I do think that there is still a great deal to be explored with crystalline glazes.  Crystalline glazes are runny by nature, and want to form waterfalls down the side of the pot when at high temperature!  Could this be used expressively instead of caught in a catcher and ground off?

Playing with glaze runs!
The texture of touching crystals is rather like lichen or a bacterial growth; again, could this be used expressively?

Crystals as texture.
Crystalline glazes are often shiny, but they can also be matt (UK English) or matte (American English)!  There are expressive possibilities here.

This little crystalline pot has a matt surface.
My feeling is.... that it is important to make things that obey the "rules", this can help with learning the craft and to master technique.  And.... it is equally important to also make things that deliberately break the rules!  Breaking the rules is all part of learning who we are. It is a bit like being a teenager!

Crystalline glaze with wood fired reduction and carbon trapping.
Several years ago, when I was teaching painting to groups of adults, I was often intrigued to observe how conservative amateur painters could be (and I am sure this is also true of photographers, writers, and musicians as well!).  It always seemed remarkable to me that people who did not have to depend on selling paintings in order to make their livelihood, and did not even have to exhibit them, were often the most reluctant of all people to take risks, to try new techniques, or to paint something that might challenge them!  It was like offering a child the whole contents of a lolly shop, and have the child refuse the "good stuff" and just select a single piece of plain chewing gum!  (If that image is offensive, due to its un-healthiness... and, it does occur to me that it might be, let's say that it is like taking a vegetarian into a marvellous vegetarian restaurant and them ordering tofu with nothing else to go with it!)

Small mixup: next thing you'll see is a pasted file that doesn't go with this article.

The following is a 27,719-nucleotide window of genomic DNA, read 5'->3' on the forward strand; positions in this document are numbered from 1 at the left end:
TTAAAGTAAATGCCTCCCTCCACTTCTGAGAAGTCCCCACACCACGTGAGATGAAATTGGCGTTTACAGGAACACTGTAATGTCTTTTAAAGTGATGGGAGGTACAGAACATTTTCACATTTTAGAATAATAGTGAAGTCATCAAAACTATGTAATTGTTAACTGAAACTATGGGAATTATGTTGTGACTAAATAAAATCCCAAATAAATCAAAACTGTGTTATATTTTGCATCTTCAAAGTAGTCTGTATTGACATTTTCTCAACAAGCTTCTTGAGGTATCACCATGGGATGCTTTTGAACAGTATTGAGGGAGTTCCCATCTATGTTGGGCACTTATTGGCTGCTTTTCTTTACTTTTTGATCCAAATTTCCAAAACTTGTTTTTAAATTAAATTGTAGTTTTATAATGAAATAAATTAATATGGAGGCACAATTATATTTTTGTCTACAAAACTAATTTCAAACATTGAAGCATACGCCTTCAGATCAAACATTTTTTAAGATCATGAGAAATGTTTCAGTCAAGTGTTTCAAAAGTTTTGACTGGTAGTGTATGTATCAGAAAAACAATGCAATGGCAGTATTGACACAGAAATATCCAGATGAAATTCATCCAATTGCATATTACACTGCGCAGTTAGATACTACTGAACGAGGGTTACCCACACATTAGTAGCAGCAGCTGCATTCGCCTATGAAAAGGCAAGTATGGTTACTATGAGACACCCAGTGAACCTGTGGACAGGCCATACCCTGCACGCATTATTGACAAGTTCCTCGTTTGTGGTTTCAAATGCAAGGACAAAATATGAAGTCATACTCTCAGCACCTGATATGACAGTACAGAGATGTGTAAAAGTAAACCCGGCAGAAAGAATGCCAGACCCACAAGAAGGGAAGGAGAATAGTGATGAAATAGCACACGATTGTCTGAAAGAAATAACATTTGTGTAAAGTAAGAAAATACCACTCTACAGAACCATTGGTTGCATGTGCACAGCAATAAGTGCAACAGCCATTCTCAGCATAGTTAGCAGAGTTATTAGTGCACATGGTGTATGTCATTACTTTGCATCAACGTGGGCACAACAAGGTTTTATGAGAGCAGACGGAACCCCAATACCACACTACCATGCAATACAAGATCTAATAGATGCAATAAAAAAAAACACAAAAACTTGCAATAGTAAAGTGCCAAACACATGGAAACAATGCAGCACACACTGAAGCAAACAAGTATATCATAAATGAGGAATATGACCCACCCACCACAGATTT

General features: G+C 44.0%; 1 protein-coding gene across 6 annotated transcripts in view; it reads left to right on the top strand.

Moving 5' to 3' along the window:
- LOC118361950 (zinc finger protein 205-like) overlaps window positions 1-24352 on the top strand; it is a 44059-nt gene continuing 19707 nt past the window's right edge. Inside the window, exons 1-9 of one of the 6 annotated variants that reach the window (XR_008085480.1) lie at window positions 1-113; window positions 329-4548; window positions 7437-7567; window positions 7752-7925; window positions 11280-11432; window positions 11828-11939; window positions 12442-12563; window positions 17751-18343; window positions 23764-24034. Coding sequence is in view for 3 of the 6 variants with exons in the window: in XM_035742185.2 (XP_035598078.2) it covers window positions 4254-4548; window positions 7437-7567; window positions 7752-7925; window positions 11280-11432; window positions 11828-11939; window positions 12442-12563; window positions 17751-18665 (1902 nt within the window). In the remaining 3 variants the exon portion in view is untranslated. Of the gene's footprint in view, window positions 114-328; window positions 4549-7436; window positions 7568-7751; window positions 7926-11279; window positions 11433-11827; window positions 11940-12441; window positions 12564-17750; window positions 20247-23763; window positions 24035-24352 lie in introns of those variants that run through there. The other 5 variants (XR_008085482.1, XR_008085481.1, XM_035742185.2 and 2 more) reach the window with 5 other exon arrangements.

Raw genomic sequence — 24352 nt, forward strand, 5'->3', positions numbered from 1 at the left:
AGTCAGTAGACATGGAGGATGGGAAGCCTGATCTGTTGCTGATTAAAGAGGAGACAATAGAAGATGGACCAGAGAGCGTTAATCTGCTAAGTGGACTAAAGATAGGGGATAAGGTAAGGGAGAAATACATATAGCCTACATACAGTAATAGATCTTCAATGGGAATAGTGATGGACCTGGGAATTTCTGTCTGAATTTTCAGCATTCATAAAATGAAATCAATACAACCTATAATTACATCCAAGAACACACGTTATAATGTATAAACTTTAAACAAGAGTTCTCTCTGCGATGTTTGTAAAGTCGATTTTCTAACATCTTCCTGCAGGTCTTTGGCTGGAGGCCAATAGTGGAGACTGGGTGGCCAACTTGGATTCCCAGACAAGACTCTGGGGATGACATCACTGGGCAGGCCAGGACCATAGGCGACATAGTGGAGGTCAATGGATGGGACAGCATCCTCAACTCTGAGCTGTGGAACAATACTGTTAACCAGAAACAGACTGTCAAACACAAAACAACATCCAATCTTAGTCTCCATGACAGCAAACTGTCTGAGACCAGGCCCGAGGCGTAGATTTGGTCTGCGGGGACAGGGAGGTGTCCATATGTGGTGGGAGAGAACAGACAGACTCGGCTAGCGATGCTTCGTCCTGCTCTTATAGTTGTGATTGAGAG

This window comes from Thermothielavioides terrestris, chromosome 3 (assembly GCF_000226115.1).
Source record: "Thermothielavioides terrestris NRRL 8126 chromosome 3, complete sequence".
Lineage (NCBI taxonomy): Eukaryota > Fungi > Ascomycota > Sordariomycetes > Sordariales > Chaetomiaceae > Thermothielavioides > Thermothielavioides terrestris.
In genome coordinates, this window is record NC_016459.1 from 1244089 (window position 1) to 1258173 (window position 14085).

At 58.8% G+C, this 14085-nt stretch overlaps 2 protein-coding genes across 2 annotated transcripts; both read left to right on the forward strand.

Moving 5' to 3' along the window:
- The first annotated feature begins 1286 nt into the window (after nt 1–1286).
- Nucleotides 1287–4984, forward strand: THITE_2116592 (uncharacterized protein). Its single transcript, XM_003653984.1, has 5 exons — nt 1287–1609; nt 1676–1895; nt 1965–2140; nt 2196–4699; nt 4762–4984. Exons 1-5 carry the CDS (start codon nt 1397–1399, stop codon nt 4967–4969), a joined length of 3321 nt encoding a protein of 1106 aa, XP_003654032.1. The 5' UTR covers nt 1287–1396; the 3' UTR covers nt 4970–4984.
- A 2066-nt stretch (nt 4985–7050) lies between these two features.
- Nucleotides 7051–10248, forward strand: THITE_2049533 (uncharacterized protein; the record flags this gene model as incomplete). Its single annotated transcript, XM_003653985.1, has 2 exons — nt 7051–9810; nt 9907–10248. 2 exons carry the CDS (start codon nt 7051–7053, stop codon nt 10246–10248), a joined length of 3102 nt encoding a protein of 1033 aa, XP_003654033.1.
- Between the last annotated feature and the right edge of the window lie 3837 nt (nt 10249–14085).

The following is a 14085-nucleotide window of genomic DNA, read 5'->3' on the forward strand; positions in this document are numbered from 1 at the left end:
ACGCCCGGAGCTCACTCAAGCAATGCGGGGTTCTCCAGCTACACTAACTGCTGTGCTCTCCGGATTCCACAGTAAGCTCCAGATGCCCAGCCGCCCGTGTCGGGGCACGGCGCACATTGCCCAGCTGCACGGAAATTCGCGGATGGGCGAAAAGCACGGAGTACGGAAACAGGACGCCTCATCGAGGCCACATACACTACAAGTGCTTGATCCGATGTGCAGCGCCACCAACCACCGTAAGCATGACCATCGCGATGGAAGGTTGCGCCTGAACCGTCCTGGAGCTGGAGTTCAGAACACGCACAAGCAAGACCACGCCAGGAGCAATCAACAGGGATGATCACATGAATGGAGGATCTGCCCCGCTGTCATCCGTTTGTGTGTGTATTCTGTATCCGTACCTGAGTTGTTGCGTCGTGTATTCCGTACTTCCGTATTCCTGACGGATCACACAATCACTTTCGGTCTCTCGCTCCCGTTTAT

Fear is the enemy here.  The variety of fear that leads to rule making, the following of strange doctrines, intolerance, selfishness, and, ultimately, to ignorance!

Not sure why I went away on that tangent, put it down to too much coffee!  I have been firing a crystalline glaze firing overnight and made an early start today to watch temperatures as the kiln came up towards the peak of the firing.  It is nearing the middle of the day now and I will be able to shut off the kiln soon.  This load is mostly crystalline bowls.  I usually have a high failure rate with crystalline bowls (getting the glaze the right thickness is very important), and I need to do a lot of tests and firings in order to improve that.  If it was too easy, it would not be so fascinating!

12 comments:

Linda Starr said...

I absolutely love that first purple pot, how wonderful, and you know purple is supposedly the color of royalty. Great work Peter.

Peter said...

How lovely to hear from you Linda,
I always assume your half of the world to be fast asleep when I am doing a new post, I never do quite visualize the time zone thing all that well! If purple is the colour of royalty, I'll have to remember to be on my best behaviour when working on a purple pot!

Linda Starr said...

Hi Peter, it's only 9:30 pm here in Florida, not so late, but in my old(er) age I seem to be keeping different, more erratic hours than I used to. Ha.